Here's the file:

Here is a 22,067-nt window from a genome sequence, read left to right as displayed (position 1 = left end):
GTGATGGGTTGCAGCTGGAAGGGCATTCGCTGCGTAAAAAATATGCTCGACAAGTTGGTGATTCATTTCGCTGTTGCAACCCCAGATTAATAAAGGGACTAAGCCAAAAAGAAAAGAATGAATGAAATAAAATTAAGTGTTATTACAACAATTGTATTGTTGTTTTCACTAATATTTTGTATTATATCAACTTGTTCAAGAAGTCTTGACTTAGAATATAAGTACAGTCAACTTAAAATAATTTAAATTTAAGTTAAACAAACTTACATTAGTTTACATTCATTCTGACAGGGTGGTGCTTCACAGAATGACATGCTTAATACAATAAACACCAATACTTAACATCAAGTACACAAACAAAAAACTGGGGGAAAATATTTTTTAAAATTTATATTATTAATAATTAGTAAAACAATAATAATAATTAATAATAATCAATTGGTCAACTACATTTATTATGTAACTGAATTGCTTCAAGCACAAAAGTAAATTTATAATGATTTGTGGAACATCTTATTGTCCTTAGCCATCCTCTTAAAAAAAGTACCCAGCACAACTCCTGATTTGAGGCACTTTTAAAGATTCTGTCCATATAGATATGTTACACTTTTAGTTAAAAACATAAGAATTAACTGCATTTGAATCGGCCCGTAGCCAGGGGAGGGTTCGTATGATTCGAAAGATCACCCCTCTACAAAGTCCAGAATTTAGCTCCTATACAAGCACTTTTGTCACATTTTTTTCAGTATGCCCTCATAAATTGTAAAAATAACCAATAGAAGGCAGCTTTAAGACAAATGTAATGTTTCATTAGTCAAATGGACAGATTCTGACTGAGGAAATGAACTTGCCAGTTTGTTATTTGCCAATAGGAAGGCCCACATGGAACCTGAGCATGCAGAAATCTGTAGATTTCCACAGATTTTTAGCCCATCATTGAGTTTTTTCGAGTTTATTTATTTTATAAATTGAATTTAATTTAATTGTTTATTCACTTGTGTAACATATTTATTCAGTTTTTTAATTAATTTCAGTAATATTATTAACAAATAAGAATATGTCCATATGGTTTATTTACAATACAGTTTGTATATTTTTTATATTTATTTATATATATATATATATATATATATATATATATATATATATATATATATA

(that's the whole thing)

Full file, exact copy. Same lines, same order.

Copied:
Here is a 22,067-nt window from a genome sequence, read left to right as displayed (position 1 = left end):
GTGATGGGTTGCAGCTGGAAGGGCATTCGCTGCGTAAAAAATATGCTCGACAAGTTGGTGATTCATTTCGCTGTTGCAACCCCAGATTAATAAAGGGACTAAGCCAAAAAGAAAAGAATGAATGAAATAAAATTAAGTGTTATTACAACAATTGTATTGTTGTTTTCACTAATATTTTGTATTATATCAACTTGTTCAAGAAGTCTTGACTTAGAATATAAGTACAGTCAACTTAAAATAATTTAAATTTAAGTTAAACAAACTTACATTAGTTTACATTCATTCTGACAGGGTGGTGCTTCACAGAATGACATGCTTAATACAATAAACACCAATACTTAACATCAAGTACACAAACAAAAAACTGGGGGAAAATATTTTTTAAAATTTATATTATTAATAATTAGTAAAACAATAATAATAATTAATAATAATCAATTGGTCAACTACATTTATTATGTAACTGAATTGCTTCAAGCACAAAAGTAAATTTATAATGATTTGTGGAACATCTTATTGTCCTTAGCCATCCTCTTAAAAAAAGTACCCAGCACAACTCCTGATTTGAGGCACTTTTAAAGATTCTGTCCATATAGATATGTTACACTTTTAGTTAAAAACATAAGAATTAACTGCATTTGAATCGGCCCGTAGCCAGGGGAGGGTTCGTATGATTCGAAAGATCACCCCTCTACAAAGTCCAGAATTTAGCTCCTATACAAGCACTTTTGTCACATTTTTTTCAGTATGCCCTCATAAATTGTAAAAATAACCAATAGAAGGCAGCTTTAAGACAAATGTAATGTTTCATTAGTCAAATGGACAGATTCTGACTGAGGAAATGAACTTGCCAGTTTGTTATTTGCCAATAGGAAGGCCCACATGGAACCTGAGCATGCAGAAATCTGTAGATTTCCACAGATTTTTAGCCCATCATTGAGTTTTTTCGAGTTTATTTATTTTATAAATTGAATTTAATTTAATTGTTTATTCACTTGTGTAACATATTTATTCAGTTTTTTAATTAATTTCAGTAATATTATTAACAAATAAGAATATGTCCATATGGTTTATTTACAATACAGTTTGTATATTTTTTATATTTATTTATATATATATATATATATATATATATATATATATATATATATATATATA